A state lawmaker wants the Legislature to make drug use while pregnant child abuse after the state Supreme Court announced that existing law doesn’t allow county authorities to use drug use alone as the cause of an abuse determination.

The Pennsylvania Supreme Court ruled on Dec. 28 that mothers who use illegal drugs while pregnant cannot be charged with abuse of their newly born children under the state’s child protection law.

Sen. Donald White, R-Indiana County, called the court’s decision “truly disturbing. He said intends to get legislation correcting it passed in the new legislative session.

The court’s ruling essentially found that Pennsylvania’s Child Protective Services Law does not recognize fetuses as children. Pennsylvania is one of 27 states that doesn't consider drug use while pregnant child abuse, according to an analysis by the Guttmacher Institute, a think tank that studies reproductive health issues. Among nearby states, only Ohio treats drug use while pregnant as abuse, according to the group.

In the case at the heart of the December Supreme Court ruling, an unnamed Clinton County mother reportedly used opioid pain medication and marijuana during her pregnancy.

When the baby was born in January, 2017, the mom had marijuana and prescription medicine for treating opioid addiction in her system, according to a summary included in the Supreme Court’s decision. The baby ended up being in the hospital for 19 days, being treated for drug withdrawal.

In the decision, Justice Christine Donohue noted that under Pennsylvania’s child abuse law, “not every person who harms or injures a child is a perpetrator of ‘child abuse.’”

She added that the law specifically defines a child as an “individual under the age of 18.”

Her opinion concluded that under existing law, an unborn child doesn’t meet that definition and if the General Assembly had intended for unborn children to be included they would have passed legislation doing so.

“My bill will close the loophole in the law that was stressed by the Supreme Court,” White said in announcing his planned legislation. “A mother’s responsibility begins before her child is born and that should not be erased by a perceived ambiguity in the law.”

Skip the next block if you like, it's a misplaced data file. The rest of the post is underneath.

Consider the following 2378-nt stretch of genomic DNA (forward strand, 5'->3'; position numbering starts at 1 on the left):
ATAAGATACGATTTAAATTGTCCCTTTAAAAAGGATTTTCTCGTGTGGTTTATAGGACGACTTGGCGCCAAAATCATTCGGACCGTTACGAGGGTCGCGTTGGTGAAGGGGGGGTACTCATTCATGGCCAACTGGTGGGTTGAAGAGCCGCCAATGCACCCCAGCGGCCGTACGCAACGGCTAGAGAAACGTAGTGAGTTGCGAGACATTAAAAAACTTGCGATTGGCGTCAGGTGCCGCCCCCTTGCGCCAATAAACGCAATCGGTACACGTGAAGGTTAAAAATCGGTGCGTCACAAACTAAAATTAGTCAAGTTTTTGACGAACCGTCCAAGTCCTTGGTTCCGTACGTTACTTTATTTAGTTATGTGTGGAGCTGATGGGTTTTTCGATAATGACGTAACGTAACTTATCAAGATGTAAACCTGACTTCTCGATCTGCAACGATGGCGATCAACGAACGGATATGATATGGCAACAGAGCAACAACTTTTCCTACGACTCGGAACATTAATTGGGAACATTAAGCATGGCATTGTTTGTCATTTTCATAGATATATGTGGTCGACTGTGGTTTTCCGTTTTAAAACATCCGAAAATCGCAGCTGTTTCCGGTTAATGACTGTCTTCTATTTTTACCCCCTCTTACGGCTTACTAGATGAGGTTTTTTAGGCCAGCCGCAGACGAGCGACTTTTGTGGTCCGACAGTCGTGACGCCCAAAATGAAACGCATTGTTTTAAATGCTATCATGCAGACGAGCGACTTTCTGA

White has not formally introduced the legislation, but he’s indicated he intends to focus on illegal drug use. Critics of his plan suggested his proposal could open a Pandora’s box.

The legislation “would set a dangerous precedent wherein nearly any behavior while pregnant, from eating blue cheese to undergoing chemotherapy, could be considered child abuse,” said David Cohen, the attorney who argued the case before the Supreme Court on behalf of the mom.

Another concern is whether the legislation would include conduct by the mom before she realized she was pregnant, said Deb Beck, president of the Drug and Alcohol Service Provider Organizations of Pennsylvania. It would also be difficult to argue the state should make illegal drug use abuse without also considering the same approach for alcohol use while pregnant, she said.

Beck said she would rather see the state focus on efforts to get pregnant moms into treatment to overcome their addiction.

A number of advocacy groups have opposed the idea of considering drug use while pregnant a form of abuse. That opposition has largely out of concern that it would deter moms from seeking help if they fear repercussions from disclosing drug use.

Cohen said he doesn’t think the General Assembly should pass White’s proposed legislation. He noted lawmakers have had the opportunity to pass similar legislation in the past and declined to do so.

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